It was a day for respect, honoring those who had died! Men and women from the military, safety forces, family and/or friends! Lots of people, standing or sitting along the way, waving, applauding or just smiling as we passed by on that big old truck.
This had a humbling effect on me because, as I looked at all the retirees on that truck, I realized I was the oldest person there.
Later I had time to reflect, mostly on the past! The experiences I had been through, remembering some of the men I worked with who retired before I did, the dangerous jobs we shared and the aches and pains and utter exhaustion---but mostly the men!
The early firefighters, (I knew men who hired on in the 1940's & 1950's) and I will tell you they were not your typical bright-eyed, red-blooded American young men fresh off the farm. No! He was usually a vet from WWII or Korea. Tough as nails, blooded during the war, he could out-drink, out-argue, out-fight and, when needed, out-work most other men!
And once they could see I fit most of that mold, I was accepted as a brother! They took care of me as I took care of them. We ate together, slept in the same room, worked together and trained together! Some meant more to me than others over the years. I remember one man who had been married at least three times and had children by all three women. He loved each child and they all seemed to love him back. Dick worked every day he was off to pay for their support!
His health later was not good. He had diabetes and circulation problems causing him to take lots of pills. One day at station #3 he was standing morning line up with the rest of my crew with his head down! I asked if he was feeling OK and he mumbled his wife had given him a letter for me! This was unusual to say the least! The envelope was addressed to Lt. Bill Tompkin. On opening it, I read, "Dear LT! Would you please make sure Dick takes his medications as I caught him flushing them down the toilet last night."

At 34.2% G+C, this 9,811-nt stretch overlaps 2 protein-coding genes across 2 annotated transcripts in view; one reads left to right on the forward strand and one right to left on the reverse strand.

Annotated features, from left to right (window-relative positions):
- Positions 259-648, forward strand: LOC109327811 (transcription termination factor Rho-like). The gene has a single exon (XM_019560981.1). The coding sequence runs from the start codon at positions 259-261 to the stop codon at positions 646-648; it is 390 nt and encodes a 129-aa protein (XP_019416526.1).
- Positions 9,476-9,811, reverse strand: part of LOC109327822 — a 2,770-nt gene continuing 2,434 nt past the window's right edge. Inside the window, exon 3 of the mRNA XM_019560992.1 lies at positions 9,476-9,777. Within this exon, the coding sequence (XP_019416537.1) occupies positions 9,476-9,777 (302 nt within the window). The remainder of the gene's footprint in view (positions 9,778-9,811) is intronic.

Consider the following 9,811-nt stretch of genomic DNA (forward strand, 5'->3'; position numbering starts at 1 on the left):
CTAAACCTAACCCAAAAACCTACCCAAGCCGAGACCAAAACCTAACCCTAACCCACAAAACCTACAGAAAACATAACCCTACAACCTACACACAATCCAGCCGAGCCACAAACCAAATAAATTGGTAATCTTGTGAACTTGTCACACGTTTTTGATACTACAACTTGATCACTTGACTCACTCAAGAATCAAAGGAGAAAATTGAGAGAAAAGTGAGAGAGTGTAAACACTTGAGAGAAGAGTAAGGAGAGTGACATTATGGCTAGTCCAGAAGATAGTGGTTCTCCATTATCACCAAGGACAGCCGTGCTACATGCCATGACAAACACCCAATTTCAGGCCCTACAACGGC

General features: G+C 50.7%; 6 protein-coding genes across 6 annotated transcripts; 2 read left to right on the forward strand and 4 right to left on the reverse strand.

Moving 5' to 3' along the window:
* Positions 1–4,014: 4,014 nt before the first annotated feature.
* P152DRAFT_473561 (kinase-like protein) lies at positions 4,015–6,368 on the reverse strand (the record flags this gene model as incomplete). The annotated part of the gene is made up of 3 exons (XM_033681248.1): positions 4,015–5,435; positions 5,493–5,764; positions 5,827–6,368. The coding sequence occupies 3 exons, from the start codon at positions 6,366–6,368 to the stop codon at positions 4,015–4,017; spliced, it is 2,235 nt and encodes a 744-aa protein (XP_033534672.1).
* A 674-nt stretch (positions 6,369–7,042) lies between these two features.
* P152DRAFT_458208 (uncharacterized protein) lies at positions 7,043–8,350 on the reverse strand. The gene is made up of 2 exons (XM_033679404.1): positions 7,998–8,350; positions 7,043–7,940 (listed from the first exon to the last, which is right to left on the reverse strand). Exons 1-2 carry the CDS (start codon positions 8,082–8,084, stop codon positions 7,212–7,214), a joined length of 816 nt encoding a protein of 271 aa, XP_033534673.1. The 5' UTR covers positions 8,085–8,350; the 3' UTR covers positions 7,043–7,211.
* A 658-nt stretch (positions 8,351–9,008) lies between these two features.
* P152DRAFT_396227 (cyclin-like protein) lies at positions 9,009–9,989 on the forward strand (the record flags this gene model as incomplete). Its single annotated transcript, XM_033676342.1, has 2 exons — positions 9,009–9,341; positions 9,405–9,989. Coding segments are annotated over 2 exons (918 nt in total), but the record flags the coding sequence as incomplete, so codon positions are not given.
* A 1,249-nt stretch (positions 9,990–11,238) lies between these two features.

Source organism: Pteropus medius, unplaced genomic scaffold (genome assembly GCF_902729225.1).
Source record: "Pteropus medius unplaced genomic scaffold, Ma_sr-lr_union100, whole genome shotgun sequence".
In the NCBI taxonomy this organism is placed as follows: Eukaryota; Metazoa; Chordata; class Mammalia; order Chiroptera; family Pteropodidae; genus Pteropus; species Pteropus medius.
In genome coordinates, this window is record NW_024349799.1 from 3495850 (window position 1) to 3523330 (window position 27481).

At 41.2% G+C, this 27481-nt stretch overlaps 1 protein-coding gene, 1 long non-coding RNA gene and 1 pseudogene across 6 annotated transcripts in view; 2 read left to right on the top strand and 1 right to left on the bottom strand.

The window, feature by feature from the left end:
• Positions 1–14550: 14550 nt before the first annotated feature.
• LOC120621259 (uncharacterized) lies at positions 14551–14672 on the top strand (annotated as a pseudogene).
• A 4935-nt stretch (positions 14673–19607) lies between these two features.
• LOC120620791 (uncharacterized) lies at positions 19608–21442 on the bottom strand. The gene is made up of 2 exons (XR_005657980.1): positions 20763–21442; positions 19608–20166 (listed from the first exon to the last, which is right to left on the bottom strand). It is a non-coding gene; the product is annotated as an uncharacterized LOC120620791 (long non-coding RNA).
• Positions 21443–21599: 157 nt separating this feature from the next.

I looked him in the eye and said, "Dickie, do you know what this says?" He replied, "Aw Billy!" and blushed! I told him how I could be in the doghouse if I didn't watch him take his meds at work. So he did! Dick died a couple years after he retired of a stroke and I realized I loved that ornery, hard-working old fart. Just as much as his children loved him.
When Jesus called His disciples to "follow me" and to "come and see" he didn't ask for a resume; nor a passing grade on a test. There was no background check! He didn't ask the neighbors for references or even have conversations about their spirituality! Maybe he knew a couple of them because they all lived in a small community. The boats were wooden and Jesus may have helped work on one or two.
Jesus found what I found in those firefighter I began work with all those years ago. I found strength and courage, talent and comaraderie. As did, I am sure Jesus found in His disciples. God is love! Even as ornery and, at times, obnoxious as a firefighter could be, I believe God accepted them all! Why? (I'm going to Hell for this) Because most every day you could hear in conversation someone was praying by using the words: JESUS CHRIST! Hahah!
Walk iin love with almighty God who loves even me: a sinner for my language!